When do I Need a New Computer?
Sometimes I’ll get asked the question: “How do you know when it’s time to buy a new computer?”. Even though my job is technology and I’ve been pushing hard towards and am nearing convergence (goal is to have all television, DVD, audio, written work, and more in a single computer with a single large monitor and speakers) I am actually quite pragmatic; my main workstation is currently 4 years old and I have no immediate plans for replacing it.
I use my computer all day every day. As I type this I have 11 programs open: PhotoShop, Mail, iTunes, Safari (11 tabs), Adium, Address Book, Calendar, Clock & Track, BBEdit, Transmit and FireFox — and it is critical that they all work, quickly, and without crashing. If this machine was hindering my productivity I certainly would replace it, but the fact is, it’s fast enough and is stable as hell. It never crashes. It doesn’t panic under constant heavy load.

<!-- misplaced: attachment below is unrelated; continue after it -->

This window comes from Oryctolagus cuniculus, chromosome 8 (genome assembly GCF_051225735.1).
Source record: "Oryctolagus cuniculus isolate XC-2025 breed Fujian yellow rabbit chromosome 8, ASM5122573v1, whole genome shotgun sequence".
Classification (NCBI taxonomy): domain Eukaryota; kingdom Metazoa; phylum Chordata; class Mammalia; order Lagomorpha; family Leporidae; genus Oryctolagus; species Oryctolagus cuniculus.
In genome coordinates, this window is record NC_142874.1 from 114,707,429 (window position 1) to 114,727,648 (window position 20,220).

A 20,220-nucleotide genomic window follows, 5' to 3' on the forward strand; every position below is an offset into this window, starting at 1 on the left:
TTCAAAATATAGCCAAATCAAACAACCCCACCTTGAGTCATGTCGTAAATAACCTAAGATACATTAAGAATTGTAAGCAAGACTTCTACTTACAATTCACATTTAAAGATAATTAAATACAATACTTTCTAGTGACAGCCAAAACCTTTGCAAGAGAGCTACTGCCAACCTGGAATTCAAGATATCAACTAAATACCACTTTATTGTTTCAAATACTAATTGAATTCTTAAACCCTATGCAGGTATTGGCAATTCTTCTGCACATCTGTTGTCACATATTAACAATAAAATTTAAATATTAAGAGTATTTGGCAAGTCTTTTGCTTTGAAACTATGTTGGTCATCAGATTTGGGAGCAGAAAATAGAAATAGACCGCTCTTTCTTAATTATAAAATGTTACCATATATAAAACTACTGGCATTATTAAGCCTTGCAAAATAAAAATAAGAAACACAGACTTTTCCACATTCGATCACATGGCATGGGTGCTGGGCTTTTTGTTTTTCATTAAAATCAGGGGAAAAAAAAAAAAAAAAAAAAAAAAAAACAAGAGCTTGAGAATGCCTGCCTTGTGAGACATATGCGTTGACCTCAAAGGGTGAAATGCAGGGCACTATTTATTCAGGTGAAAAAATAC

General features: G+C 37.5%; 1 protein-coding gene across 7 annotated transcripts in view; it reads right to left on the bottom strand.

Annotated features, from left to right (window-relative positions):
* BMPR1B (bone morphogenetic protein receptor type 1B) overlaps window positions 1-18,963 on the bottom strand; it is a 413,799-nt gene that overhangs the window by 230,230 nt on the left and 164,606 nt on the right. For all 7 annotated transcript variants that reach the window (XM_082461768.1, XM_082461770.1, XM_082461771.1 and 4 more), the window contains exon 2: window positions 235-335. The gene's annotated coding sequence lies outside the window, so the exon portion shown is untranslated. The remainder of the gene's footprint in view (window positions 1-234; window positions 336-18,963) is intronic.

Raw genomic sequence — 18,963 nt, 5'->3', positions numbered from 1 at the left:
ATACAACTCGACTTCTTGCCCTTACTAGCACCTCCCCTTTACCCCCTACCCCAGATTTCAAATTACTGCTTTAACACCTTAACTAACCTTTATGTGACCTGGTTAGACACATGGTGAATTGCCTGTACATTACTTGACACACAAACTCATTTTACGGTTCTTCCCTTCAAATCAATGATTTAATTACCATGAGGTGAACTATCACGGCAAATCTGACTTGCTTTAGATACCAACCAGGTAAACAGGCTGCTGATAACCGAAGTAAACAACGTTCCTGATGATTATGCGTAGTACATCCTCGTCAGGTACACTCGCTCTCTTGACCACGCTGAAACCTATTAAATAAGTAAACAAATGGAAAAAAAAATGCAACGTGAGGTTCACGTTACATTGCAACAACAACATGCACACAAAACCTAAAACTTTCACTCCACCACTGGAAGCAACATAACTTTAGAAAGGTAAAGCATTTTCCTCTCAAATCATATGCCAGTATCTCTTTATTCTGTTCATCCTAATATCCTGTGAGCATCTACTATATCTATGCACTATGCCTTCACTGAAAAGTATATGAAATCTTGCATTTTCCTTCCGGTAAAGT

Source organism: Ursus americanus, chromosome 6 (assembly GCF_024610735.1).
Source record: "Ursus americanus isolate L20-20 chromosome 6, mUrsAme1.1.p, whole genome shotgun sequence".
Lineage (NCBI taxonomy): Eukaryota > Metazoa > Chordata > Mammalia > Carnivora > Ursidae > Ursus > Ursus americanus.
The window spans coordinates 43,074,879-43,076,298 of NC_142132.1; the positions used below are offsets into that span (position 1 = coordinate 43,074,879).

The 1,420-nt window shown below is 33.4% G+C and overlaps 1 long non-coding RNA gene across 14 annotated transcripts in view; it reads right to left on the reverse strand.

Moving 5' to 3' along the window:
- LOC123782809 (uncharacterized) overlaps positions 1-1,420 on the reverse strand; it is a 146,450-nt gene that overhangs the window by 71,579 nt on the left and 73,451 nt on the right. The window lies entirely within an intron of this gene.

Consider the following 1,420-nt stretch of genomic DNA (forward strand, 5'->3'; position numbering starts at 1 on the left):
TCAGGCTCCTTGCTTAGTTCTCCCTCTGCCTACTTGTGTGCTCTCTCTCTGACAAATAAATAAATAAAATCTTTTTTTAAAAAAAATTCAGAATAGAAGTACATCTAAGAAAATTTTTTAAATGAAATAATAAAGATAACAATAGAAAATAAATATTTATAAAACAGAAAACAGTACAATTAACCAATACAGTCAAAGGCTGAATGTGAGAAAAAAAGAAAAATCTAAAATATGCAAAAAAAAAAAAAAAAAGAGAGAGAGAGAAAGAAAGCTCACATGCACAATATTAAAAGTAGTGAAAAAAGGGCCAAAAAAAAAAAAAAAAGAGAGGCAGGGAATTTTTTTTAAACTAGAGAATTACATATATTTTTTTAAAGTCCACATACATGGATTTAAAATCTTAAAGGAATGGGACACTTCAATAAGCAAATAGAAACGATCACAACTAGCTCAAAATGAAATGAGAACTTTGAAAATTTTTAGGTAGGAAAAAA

As a matter of fact, that is how I judge if I need a new computer: load factor.
I keep a little application called “Activity Monitor” (found on Macs in /Applications/Utilities/) running in my dock. It tells me how hard my computer is working at any given time. If I go through a day where the CPU is spending most of its time at 90% usage or more it’s time for an upgrade or a new machine. Servers can easily handle this kind of stress all day and night (I work with machines that do this), and a workstation certainly could, too — but at this point you start to notice tangible slowdowns in your applications which lead to loss in productivity — and that’s what this is about, after all: being as productive as you can for your dollar.